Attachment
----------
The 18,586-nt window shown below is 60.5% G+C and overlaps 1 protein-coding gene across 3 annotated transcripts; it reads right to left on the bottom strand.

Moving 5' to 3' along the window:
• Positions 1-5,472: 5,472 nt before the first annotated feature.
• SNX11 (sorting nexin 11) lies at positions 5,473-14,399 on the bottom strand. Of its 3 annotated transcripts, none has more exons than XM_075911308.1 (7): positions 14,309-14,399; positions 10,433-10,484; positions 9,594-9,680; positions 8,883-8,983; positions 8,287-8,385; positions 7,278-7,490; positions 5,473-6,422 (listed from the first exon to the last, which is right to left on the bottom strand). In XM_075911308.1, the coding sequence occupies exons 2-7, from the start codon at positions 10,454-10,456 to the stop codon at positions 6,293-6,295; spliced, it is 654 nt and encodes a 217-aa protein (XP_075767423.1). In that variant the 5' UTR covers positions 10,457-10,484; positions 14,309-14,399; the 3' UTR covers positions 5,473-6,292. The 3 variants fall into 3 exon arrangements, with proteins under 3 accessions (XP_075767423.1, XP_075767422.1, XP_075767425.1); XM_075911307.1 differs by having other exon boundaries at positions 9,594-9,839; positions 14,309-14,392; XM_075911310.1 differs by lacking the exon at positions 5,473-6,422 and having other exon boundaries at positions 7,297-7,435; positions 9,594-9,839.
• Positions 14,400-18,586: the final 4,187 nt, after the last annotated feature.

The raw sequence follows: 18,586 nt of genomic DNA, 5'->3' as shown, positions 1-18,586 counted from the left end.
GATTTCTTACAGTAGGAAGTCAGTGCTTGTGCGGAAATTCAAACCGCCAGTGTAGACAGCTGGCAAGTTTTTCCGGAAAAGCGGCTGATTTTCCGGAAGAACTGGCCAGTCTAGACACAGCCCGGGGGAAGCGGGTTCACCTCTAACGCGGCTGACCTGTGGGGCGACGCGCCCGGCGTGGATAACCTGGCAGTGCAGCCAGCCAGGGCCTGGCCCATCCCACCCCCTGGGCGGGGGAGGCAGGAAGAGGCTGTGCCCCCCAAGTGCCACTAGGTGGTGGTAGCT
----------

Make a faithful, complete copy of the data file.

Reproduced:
The 18,586-nt window shown below is 60.5% G+C and overlaps 1 protein-coding gene across 3 annotated transcripts; it reads right to left on the bottom strand.

Moving 5' to 3' along the window:
• Positions 1-5,472: 5,472 nt before the first annotated feature.
• SNX11 (sorting nexin 11) lies at positions 5,473-14,399 on the bottom strand. Of its 3 annotated transcripts, none has more exons than XM_075911308.1 (7): positions 14,309-14,399; positions 10,433-10,484; positions 9,594-9,680; positions 8,883-8,983; positions 8,287-8,385; positions 7,278-7,490; positions 5,473-6,422 (listed from the first exon to the last, which is right to left on the bottom strand). In XM_075911308.1, the coding sequence occupies exons 2-7, from the start codon at positions 10,454-10,456 to the stop codon at positions 6,293-6,295; spliced, it is 654 nt and encodes a 217-aa protein (XP_075767423.1). In that variant the 5' UTR covers positions 10,457-10,484; positions 14,309-14,399; the 3' UTR covers positions 5,473-6,292. The 3 variants fall into 3 exon arrangements, with proteins under 3 accessions (XP_075767423.1, XP_075767422.1, XP_075767425.1); XM_075911307.1 differs by having other exon boundaries at positions 9,594-9,839; positions 14,309-14,392; XM_075911310.1 differs by lacking the exon at positions 5,473-6,422 and having other exon boundaries at positions 7,297-7,435; positions 9,594-9,839.
• Positions 14,400-18,586: the final 4,187 nt, after the last annotated feature.

The raw sequence follows: 18,586 nt of genomic DNA, 5'->3' as shown, positions 1-18,586 counted from the left end.
GATTTCTTACAGTAGGAAGTCAGTGCTTGTGCGGAAATTCAAACCGCCAGTGTAGACAGCTGGCAAGTTTTTCCGGAAAAGCGGCTGATTTTCCGGAAGAACTGGCCAGTCTAGACACAGCCCGGGGGAAGCGGGTTCACCTCTAACGCGGCTGACCTGTGGGGCGACGCGCCCGGCGTGGATAACCTGGCAGTGCAGCCAGCCAGGGCCTGGCCCATCCCACCCCCTGGGCGGGGGAGGCAGGAAGAGGCTGTGCCCCCCAAGTGCCACTAGGTGGTGGTAGCT